America’s mass murder problem has a common characteristic other than guns. They’re all committed by men. Larry Jin Lee says we fail to support the emotional life of boys and young men.
My fear growing up -- particularly as a Chinese American boy -- was of being targeted because I was emotional and sensitive. This was seen as weakness and could situate you on every bully's hit list. A young man-child has to learn quite early on to narrow his emotional bandwidth, limiting him to anger, intimidation, and detachment. You got cred if you could stand toe-to-toe or be unfazed by another male's threat. "I'd rather be angry than be a victim" is usually the pervasive sentiment from most of the young men I've treated in psychotherapy. Evoking fear was mistakenly seen as getting respect.
I learned to hide my true emotions and insecurities. I grew up feeling a pervasive sense of powerlessness. To over-compensate I would wear the mask of anger and hostility, mean mugging so to speak. This served to protect me from any targeting, but sadly it also distanced me from everyone and cut me off from my authentic self. My parents, concerned about my emotionality, sent me to the usual "man-up" venues -- Boy Scouts, martial arts -- which tended to be arenas that reinforced typical male socialization and hierarchy.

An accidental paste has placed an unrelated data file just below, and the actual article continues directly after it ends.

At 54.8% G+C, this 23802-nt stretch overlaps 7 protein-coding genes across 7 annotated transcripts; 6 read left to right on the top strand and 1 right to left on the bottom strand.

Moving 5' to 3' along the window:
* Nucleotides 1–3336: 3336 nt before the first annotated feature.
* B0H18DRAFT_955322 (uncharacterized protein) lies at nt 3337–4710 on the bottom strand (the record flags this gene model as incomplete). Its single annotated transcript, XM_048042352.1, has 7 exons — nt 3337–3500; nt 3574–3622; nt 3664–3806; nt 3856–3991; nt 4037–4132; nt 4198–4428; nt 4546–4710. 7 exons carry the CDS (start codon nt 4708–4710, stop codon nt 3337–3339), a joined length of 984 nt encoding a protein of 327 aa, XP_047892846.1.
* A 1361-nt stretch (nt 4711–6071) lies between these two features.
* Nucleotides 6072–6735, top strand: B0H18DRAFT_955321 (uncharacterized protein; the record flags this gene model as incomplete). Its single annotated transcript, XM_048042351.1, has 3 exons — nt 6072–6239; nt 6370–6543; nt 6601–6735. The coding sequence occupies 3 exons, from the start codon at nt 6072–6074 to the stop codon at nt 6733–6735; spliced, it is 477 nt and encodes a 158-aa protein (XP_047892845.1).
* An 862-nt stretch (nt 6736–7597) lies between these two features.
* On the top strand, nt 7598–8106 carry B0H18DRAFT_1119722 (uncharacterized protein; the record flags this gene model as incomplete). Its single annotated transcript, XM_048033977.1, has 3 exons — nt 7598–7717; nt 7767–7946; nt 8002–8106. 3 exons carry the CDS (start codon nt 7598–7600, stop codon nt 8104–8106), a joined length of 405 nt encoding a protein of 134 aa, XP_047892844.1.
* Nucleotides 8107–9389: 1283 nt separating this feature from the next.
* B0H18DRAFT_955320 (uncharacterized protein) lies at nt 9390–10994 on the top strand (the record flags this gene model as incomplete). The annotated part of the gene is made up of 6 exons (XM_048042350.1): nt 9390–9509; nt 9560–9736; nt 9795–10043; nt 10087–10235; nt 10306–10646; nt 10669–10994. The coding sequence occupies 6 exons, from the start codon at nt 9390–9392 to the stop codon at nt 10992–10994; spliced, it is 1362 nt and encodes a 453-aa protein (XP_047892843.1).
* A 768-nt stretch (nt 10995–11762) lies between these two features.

Staying silent and holding these emotions in or denying that you even have feelings is a lonely place because it’s not sanctioned for males to openly express their insecurities and vulnerabilities. There are so few safe venues for young men to safely expose their pain without fear of humiliation.
I wonder with the epidemic of school shootings so far this year, if something is seriously wrong with how males are socialized in this society. How much of this unbridled and misguided rage is the result of so much hurt and fear over years of suffering in silence alone? Although a very small percentage of males become mass murderers, all mass murderers are men. Recent events around sexual abuse and shootings should be a clarion call to look deeper at manhood. Young boys should be taught to respect themselves and to be given permission to ask for nurturing, to not be limited to experience power or define one’s self worth through expressing aggression or abuse through bullying, or by intimidating others sexually or violently.
With a Perspective, I’m Larry Jin Lee.
Larry Jin Lee is a psychotherapist and father of two.